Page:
Section III. Terminal Year Cash Flows
Estimated salvage value of new machine
Tax on salvage value (40%)
Return of net operating WC
Total termination cash flows
Section IV. Net Cash Flow
Cumulative cash flows (for payback)
Section V. Capital Budgeting Analysis
Net Present Value (11.5%)
IRR
MIRR
Payback (in years)
$12,000
$5,000
$2,000
$1,000
$2,500
$1,000
40%
11.5%
1
33%
$3,960
$3,960
$500
$3,460
2
45%
$5,400
$5,400
$500
$4,900
3
15%
$1,800
Year 0
($12,000)
1,000
600
(1,000)
$5,000
3,460
1,540
616
924
3,460
$4,384
$5,000
4,900
100
40
60
4,900
$4,960
$5,000
1,300
3,700
1,480
2,220
1,300
$3,520
$5,000
340
4,660
1,864
2,796
340
$3,136
$5,000
(500)
5,500
2,200
3,300
(500)
$2,800
$2,000
(800)
1,000
$2,200
($11,400)
($11,400)
$3,991.08
25.03%
18.40%
2.58
$4,384
($7,016)
FALSE
$4,960
($2,056)
FALSE
$3,520
$1,464
2.58
$3,136
$4,600
3.47
$5,000
$9,600
4.92
1 2 3 4 5
$1,800
$500
$1,300
4
7%
$840
$840
$500
$340
0
$500
$500
F E C B G H I D A
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13E-4 Chapter 13 Web Extension: Replacement Project Analysis
Row 42 After subtracting depreciation, we are left with incremental earnings
before taxes.
Row 43 This is the incremental tax, based on the firms 40 percent tax rate.
Row 44 After subtracting taxes, we are left with the incremental after-tax oper-
ating profit.
Row 45 Since depreciation is a noncash expense, we add it back.
Row 46 After adding back depreciation, we have the incremental net operating
cash flows.
Row 48 Section III shows the cash flows associated with the termination of the
project. To begin, Row 49 shows the estimated salvage value of the new machine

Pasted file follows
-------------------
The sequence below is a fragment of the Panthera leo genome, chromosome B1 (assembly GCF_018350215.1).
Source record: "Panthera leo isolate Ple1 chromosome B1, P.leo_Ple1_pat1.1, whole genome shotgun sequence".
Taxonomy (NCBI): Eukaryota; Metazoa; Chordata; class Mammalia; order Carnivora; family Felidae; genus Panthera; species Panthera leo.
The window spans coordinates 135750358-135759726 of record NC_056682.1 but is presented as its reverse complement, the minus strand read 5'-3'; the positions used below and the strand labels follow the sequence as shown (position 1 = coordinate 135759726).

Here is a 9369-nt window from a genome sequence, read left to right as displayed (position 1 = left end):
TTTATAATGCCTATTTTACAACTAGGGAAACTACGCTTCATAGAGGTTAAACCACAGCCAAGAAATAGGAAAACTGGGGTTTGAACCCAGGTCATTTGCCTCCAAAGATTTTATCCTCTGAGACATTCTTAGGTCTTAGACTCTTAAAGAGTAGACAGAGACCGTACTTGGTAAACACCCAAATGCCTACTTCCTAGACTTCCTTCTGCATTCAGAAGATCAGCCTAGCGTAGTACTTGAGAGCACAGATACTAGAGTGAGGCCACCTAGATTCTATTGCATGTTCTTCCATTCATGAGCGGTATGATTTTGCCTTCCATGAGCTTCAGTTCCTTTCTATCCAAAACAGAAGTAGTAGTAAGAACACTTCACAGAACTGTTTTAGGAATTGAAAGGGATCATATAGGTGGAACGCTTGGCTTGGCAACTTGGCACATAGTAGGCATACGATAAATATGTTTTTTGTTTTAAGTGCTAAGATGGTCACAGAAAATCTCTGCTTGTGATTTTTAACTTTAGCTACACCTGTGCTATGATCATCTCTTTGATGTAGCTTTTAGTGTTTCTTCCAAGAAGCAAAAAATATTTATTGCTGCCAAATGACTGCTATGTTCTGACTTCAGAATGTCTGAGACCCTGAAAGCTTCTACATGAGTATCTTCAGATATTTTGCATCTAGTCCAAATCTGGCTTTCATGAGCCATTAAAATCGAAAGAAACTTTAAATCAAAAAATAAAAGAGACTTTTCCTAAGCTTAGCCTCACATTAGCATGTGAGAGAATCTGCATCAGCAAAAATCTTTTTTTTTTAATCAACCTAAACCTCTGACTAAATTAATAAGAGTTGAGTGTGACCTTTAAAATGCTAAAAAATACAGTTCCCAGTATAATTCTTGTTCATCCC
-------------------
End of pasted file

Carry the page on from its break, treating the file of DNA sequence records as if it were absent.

at the end of its five-year life, $2,000.
2
Row 50 Since the book value of the new machine at the end of Year 5 is zero,
the company will have to pay taxes of $2,000(0.4) $800.
Row 51 An investment of $1,000 in net operating working capital was shown
as an outflow at t 0. This investment, like the new machines salvage value, will
be recovered when the project is terminated at the end of Year 5. Accounts receiv-
able will be collected, inventories will be drawn down and not replaced, and the
result will be an inflow of $1,000 at t 5.
Row 52 Here we show the total cash flows resulting from terminating the project.
Row 54 Section IV shows the total cash flows in a form suitable for capital
budgeting evaluation. In effect, Row 54 is a time line.
Section V of the table, Capital Budgeting Analysis, shows the replacement proj-
ects NPV, IRR, MIRR, and payback. Because of the nature of the project, it is less
risky than the firms average project, so a cost of capital of only 11.5 percent is
appropriate. The NPV of the project is $3,991.08; therefore, the project is accept-
able; hence the old lathe should be replaced.
2
In this analysis, the salvage value of the old machine is zero. However, if the old machine was expected to have a posi-
tive salvage value at the end of five years, replacing the old machine now would eliminate this cash flow. Thus, the after-
tax salvage value of the old machine would represent an opportunity cost to the firm, and it would be included as a Year
5 cash outflow in the terminal cash flow section of the worksheet.